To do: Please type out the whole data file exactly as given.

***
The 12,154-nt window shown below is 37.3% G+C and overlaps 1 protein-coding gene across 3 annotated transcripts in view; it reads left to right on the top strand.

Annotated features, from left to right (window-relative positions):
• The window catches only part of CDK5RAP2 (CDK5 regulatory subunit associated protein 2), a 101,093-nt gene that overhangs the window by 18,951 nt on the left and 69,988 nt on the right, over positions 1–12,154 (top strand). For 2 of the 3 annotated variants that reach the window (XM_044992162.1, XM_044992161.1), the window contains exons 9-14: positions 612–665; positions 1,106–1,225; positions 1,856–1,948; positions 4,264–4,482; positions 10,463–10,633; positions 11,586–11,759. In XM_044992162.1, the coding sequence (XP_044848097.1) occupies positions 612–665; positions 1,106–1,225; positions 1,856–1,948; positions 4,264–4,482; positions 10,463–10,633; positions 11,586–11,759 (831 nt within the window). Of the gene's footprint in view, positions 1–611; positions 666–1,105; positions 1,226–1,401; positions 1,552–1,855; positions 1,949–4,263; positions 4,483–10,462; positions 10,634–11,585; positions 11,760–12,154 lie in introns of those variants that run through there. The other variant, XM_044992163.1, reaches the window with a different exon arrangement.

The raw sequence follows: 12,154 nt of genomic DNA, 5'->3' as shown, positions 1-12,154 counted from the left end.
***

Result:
The 12,154-nt window shown below is 37.3% G+C and overlaps 1 protein-coding gene across 3 annotated transcripts in view; it reads left to right on the top strand.

Annotated features, from left to right (window-relative positions):
• The window catches only part of CDK5RAP2 (CDK5 regulatory subunit associated protein 2), a 101,093-nt gene that overhangs the window by 18,951 nt on the left and 69,988 nt on the right, over positions 1–12,154 (top strand). For 2 of the 3 annotated variants that reach the window (XM_044992162.1, XM_044992161.1), the window contains exons 9-14: positions 612–665; positions 1,106–1,225; positions 1,856–1,948; positions 4,264–4,482; positions 10,463–10,633; positions 11,586–11,759. In XM_044992162.1, the coding sequence (XP_044848097.1) occupies positions 612–665; positions 1,106–1,225; positions 1,856–1,948; positions 4,264–4,482; positions 10,463–10,633; positions 11,586–11,759 (831 nt within the window). Of the gene's footprint in view, positions 1–611; positions 666–1,105; positions 1,226–1,401; positions 1,552–1,855; positions 1,949–4,263; positions 4,483–10,462; positions 10,634–11,585; positions 11,760–12,154 lie in introns of those variants that run through there. The other variant, XM_044992163.1, reaches the window with a different exon arrangement.

The raw sequence follows: 12,154 nt of genomic DNA, 5'->3' as shown, positions 1-12,154 counted from the left end.